Early reports of a low turnout were wide of the mark, writes Reem Leila
Early figures suggest 25,307,313 of the 50,524,993 Egyptians on the electoral roll cast a valid ballot in the second round of the presidential poll. Of these 13,025,968 -- or 52.74 per cent -- opted for the Muslim Brotherhood's Mohamed Mursi, and 12,280,597 -- or 47.26 per cent -- for Ahmed Shafik, appointed by Hosni Mubarak as prime minister in the dying days of the former regime. Mursi led the poll in 18 governorates, Shafik in nine.
This week, Egyptians of varying age groups, beliefs, occupations and social levels cast their ballots to choose the country's new president. Voters who cast their ballots in the run-offs did not really know in advance who the winner will be, so close was the race. Voter turnout during the first round was 47 per cent, whereas newspapers reported that the run-off did not exceed 30 per cent. Head of the Presidential Elections Commission (PEC) Farouk Sultan announced that voter turnout had hit 35 per cent by midday on the second day of voting, increasing to 45 per cent by the end of the day. On both days of the poll the number of people appearing at ballot stations increased as the day wore on, with voters obviously keen to avoid the stifling heat of the day.
Adel Abdel-Ghaffar, who teaches at Cairo University's Faculty of Mass Communication, says the turnout was higher than expected given the amount of frustration that had been expressed over the choice of candidates that made it to the second round. While official figures are due to be announced on 21 June after the PEC has examined appeals, Abdel-Ghaffar points out that the turnout is similar to developed countries.
Abdel-Ghaffar pointed out that the percentage of voter participation in the run-offs was close to that of developed countries. "None of the eligible voters is to be blamed for not voting. It is a free and now democratic country," he added.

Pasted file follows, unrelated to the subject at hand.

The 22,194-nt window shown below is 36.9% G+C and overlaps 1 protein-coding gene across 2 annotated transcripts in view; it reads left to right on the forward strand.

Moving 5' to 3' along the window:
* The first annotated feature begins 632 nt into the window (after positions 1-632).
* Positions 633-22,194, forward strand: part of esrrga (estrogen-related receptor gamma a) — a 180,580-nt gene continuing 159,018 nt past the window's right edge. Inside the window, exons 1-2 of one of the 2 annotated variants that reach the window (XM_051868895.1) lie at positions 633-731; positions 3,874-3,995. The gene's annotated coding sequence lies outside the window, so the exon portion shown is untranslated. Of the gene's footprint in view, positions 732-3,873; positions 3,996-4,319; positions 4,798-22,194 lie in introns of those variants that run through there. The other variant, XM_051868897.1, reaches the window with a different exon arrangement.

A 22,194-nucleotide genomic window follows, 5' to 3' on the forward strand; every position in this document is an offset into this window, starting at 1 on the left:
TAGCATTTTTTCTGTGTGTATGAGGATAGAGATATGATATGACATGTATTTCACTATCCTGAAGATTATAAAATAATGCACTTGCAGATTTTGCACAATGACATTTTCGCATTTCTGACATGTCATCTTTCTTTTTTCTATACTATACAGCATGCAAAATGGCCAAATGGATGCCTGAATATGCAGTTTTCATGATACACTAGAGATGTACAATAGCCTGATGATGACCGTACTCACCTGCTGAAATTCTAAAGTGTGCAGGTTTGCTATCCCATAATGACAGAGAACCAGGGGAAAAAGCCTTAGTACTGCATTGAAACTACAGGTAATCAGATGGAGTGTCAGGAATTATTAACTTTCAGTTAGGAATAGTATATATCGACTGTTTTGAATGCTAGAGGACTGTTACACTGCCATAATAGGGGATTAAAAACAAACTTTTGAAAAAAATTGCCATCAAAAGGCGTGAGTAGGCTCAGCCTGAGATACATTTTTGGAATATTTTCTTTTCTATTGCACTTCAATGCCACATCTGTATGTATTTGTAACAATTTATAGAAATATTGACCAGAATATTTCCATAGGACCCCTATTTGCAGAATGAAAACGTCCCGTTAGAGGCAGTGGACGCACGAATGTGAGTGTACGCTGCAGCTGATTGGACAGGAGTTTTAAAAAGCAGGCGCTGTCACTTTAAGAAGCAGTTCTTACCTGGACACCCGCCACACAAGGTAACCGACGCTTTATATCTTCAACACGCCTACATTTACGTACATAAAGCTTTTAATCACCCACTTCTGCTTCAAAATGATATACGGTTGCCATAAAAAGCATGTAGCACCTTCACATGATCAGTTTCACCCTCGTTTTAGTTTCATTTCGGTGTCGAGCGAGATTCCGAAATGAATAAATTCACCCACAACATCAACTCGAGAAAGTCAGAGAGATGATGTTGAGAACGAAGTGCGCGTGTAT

Official voting results are slated to be announced on 21 June after the PEC examines appeals.
Turnout on the second day was generally weaker than the first. Short queues formed inside polling stations. The government gave employees both days of elections off to augment voter turnout. According to reporters, turnout seemed to be higher in rural areas whereas in urban areas was weaker. "Lower turnout in urban areas was due to the long weekend when many preferred to travel to coastal cities. It was a mistake to schedule election days on Saturday and Sunday. It would have been much better if the run-offs were in the middle of the week in order to give voters a better chance to go and cast their ballots," argued Abdel-Ghaffar. According to reports, turnout appears to have been highest in rural areas.
"The lower turnout in urban areas was due to the long weekend," argues Abdel-Ghaffar. "Many city dwellers opted to travel to the coast. It was a mistake to schedule election days on Saturday and Sunday. It would have been much better if the run-offs had been held mid-week."
Cairo University professor of political science Hassan Nafaa does not believe it was the lure of the seaside that prevented people from voting.
"Many of those who did not vote stayed away from the polling stations because they could not bring themselves to support either of the two candidates. One was a symbol of the old regime, the other a symbol of fanaticism and dishonesty," says Nafaa. "The run-off elections took place in a difficult political atmosphere, and in the absence of a politician emerging whom people believe is capable of rescuing the country from the current crisis."
"In the absence of a valid constitution candidates were competing without a clear delineation of the powers they would enjoy. Neither did they see fit to publish coherent manifestos. There were plenty of promises during the campaign, along the lines of restoring security within three months and restoring Egypt's leading regional role. Unfortunately, both candidates failed to inform the public how they would implement their promises."